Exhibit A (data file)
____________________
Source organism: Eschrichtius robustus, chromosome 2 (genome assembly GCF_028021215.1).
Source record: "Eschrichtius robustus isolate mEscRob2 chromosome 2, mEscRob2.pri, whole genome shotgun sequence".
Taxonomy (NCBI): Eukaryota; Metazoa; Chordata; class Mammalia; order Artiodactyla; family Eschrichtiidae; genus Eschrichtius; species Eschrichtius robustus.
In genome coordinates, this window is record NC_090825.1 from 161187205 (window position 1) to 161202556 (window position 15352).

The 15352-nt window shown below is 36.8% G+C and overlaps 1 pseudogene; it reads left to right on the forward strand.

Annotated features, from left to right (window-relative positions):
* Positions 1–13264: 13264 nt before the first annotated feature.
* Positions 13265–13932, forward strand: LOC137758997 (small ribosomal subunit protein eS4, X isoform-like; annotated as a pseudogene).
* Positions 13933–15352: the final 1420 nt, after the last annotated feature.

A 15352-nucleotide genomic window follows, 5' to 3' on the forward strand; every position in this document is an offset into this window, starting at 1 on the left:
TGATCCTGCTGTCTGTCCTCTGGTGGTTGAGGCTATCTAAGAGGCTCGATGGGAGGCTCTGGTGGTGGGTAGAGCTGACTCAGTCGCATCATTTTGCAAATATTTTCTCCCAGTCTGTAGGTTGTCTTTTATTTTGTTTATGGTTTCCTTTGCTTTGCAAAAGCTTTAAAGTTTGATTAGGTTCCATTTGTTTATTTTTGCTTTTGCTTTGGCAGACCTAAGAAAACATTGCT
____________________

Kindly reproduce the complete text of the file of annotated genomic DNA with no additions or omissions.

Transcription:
Source organism: Eschrichtius robustus, chromosome 2 (genome assembly GCF_028021215.1).
Source record: "Eschrichtius robustus isolate mEscRob2 chromosome 2, mEscRob2.pri, whole genome shotgun sequence".
Taxonomy (NCBI): Eukaryota; Metazoa; Chordata; class Mammalia; order Artiodactyla; family Eschrichtiidae; genus Eschrichtius; species Eschrichtius robustus.
In genome coordinates, this window is record NC_090825.1 from 161187205 (window position 1) to 161202556 (window position 15352).

The 15352-nt window shown below is 36.8% G+C and overlaps 1 pseudogene; it reads left to right on the forward strand.

Annotated features, from left to right (window-relative positions):
* Positions 1–13264: 13264 nt before the first annotated feature.
* Positions 13265–13932, forward strand: LOC137758997 (small ribosomal subunit protein eS4, X isoform-like; annotated as a pseudogene).
* Positions 13933–15352: the final 1420 nt, after the last annotated feature.

A 15352-nucleotide genomic window follows, 5' to 3' on the forward strand; every position in this document is an offset into this window, starting at 1 on the left:
TGATCCTGCTGTCTGTCCTCTGGTGGTTGAGGCTATCTAAGAGGCTCGATGGGAGGCTCTGGTGGTGGGTAGAGCTGACTCAGTCGCATCATTTTGCAAATATTTTCTCCCAGTCTGTAGGTTGTCTTTTATTTTGTTTATGGTTTCCTTTGCTTTGCAAAAGCTTTAAAGTTTGATTAGGTTCCATTTGTTTATTTTTGCTTTTGCTTTGGCAGACCTAAGAAAACATTGCT